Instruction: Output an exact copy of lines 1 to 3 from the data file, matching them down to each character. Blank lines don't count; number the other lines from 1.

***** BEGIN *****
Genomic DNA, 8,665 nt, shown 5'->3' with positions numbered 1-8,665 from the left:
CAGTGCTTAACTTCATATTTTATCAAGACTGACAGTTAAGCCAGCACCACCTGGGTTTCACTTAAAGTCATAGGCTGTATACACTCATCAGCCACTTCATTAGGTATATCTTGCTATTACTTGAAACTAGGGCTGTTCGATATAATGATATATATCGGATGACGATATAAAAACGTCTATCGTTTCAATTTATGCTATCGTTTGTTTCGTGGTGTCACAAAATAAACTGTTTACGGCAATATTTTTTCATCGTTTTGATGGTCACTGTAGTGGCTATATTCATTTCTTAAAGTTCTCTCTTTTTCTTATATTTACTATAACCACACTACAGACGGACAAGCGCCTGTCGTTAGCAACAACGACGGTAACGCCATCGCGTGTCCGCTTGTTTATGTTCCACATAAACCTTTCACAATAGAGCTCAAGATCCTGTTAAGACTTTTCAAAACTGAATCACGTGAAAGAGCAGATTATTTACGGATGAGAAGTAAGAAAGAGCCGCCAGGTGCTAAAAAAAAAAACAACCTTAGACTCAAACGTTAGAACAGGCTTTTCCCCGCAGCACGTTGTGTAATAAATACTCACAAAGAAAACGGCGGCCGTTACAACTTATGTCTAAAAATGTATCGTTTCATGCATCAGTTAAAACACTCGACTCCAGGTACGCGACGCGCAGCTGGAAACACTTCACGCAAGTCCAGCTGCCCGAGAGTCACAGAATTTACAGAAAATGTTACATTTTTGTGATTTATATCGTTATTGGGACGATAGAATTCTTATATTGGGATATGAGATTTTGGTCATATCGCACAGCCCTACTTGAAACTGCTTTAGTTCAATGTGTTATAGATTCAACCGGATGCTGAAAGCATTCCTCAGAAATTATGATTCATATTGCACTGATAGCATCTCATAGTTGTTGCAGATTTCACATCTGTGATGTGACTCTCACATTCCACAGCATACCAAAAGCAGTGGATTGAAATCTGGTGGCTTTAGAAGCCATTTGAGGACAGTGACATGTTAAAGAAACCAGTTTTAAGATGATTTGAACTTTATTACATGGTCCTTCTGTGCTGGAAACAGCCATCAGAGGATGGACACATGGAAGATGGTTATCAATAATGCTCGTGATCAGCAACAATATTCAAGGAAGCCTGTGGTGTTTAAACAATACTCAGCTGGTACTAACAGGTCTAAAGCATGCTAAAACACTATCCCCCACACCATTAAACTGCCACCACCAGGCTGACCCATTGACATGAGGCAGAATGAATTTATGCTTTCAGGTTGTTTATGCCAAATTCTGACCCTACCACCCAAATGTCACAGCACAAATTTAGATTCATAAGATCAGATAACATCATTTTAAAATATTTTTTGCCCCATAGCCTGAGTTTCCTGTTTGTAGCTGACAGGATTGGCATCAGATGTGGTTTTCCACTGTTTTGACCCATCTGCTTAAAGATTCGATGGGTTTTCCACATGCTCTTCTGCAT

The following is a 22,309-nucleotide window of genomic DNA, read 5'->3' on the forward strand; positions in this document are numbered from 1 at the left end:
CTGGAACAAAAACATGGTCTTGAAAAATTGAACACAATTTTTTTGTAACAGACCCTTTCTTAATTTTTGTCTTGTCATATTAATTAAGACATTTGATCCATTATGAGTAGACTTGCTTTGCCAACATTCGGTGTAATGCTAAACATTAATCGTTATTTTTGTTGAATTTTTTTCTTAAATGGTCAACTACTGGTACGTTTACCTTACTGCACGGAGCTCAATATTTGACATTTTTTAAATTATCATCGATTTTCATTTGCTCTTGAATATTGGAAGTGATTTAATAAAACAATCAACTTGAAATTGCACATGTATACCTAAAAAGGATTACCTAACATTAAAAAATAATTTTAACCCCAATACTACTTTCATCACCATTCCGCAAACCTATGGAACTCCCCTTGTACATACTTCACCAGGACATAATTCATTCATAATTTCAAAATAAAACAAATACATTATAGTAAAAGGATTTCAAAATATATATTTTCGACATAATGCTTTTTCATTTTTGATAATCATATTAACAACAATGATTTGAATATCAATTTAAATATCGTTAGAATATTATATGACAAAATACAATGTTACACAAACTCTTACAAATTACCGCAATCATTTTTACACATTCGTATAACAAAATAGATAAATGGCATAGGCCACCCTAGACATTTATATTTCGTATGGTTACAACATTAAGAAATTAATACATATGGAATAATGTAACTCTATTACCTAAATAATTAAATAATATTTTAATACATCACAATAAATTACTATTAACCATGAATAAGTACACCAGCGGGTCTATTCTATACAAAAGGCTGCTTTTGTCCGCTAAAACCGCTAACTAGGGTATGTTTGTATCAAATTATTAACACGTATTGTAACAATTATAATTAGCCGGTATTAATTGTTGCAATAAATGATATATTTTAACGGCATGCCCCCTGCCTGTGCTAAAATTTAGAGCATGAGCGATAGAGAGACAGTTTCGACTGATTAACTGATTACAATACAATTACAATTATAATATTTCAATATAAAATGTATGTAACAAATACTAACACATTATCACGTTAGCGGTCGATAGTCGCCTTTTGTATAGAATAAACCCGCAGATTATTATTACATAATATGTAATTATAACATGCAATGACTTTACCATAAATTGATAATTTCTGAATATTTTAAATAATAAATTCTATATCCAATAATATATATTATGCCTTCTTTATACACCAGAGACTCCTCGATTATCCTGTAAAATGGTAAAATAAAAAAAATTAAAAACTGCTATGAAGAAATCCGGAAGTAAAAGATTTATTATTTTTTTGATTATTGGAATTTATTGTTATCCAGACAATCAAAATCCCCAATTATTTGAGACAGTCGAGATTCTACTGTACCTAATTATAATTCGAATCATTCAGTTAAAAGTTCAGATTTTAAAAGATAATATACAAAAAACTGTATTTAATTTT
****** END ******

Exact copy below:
Genomic DNA, 8,665 nt, shown 5'->3' with positions numbered 1-8,665 from the left:
CAGTGCTTAACTTCATATTTTATCAAGACTGACAGTTAAGCCAGCACCACCTGGGTTTCACTTAAAGTCATAGGCTGTATACACTCATCAGCCACTTCATTAGGTATATCTTGCTATTACTTGAAACTAGGGCTGTTCGATATAATGATATATATCGGATGACGATATAAAAACGTCTATCGTTTCAATTTATGCTATCGTTTGTTTCGTGGTGTCACAAAATAAACTGTTTACGGCAATATTTTTTCATCGTTTTGATGGTCACTGTAGTGGCTATATTCATTTCTTAAAGTTCTCTCTTTTTCTTATATTTACTATAACCACACTACAGACGGACAAGCGCCTGTCGTTAGCAACAACGACGGTAACGCCATCGCGTGTCCGCTTGTTTATGTTCCACATAAACCTTTCACAATAGAGCTCAAGATCCTGTTAAGACTTTTCAAAACTGAATCACGTGAAAGAGCAGATTATTTACGGATGAGAAGTAAGAAAGAGCCGCCAGGTGCTAAAAAAAAAAACAACCTTAGACTCAAACGTTAGAACAGGCTTTTCCCCGCAGCACGTTGTGTAATAAATACTCACAAAGAAAACGGCGGCCGTTACAACTTATGTCTAAAAATGTATCGTTTCATGCATCAGTTAAAACACTCGACTCCAGGTACGCGACGCGCAGCTGGAAACACTTCACGCAAGTCCAGCTGCCCGAGAGTCACAGAATTTACAGAAAATGTTACATTTTTGTGATTTATATCGTTATTGGGACGATAGAATTCTTATATTGGGATATGAGATTTTGGTCATATCGCACAGCCCTACTTGAAACTGCTTTAGTTCAATGTGTTATAGATTCAACCGGATGCTGAAAGCATTCCTCAGAAATTATGATTCATATTGCACTGATAGCATCTCATAGTTGTTGCAGATTTCACATCTGTGATGTGACTCTCACATTCCACAGCATACCAAAAGCAGTGGATTGAAATCTGGTGGCTTTAGAAGCCATTTGAGGACAGTGACATGTTAAAGAAACCAGTTTTAAGATGATTTGAACTTTATTACATGGTCCTTCTGTGCTGGAAACAGCCATCAGAGGATGGACACATGGAAGATGGTTATCAATAATGCTCGTGATCAGCAACAATATTCAAGGAAGCCTGTGGTGTTTAAACAATACTCAGCTGGTACTAACAGGTCTAAAGCATGCTAAAACACTATCCCCCACACCATTAAACTGCCACCACCAGGCTGACCCATTGACATGAGGCAGAATGAATTTATGCTTTCAGGTTGTTTATGCCAAATTCTGACCCTACCACCCAAATGTCACAGCACAAATTTAGATTCATAAGATCAGATAACATCATTTTAAAATATTTTTTGCCCCATAGCCTGAGTTTCCTGTTTGTAGCTGACAGGATTGGCATCAGATGTGGTTTTCCACTGTTTTGACCCATCTGCTTAAAGATTCGATGGGTTTTCCACATGCTCTTCTGCAT

The following is a 22,309-nucleotide window of genomic DNA, read 5'->3' on the forward strand; positions in this document are numbered from 1 at the left end: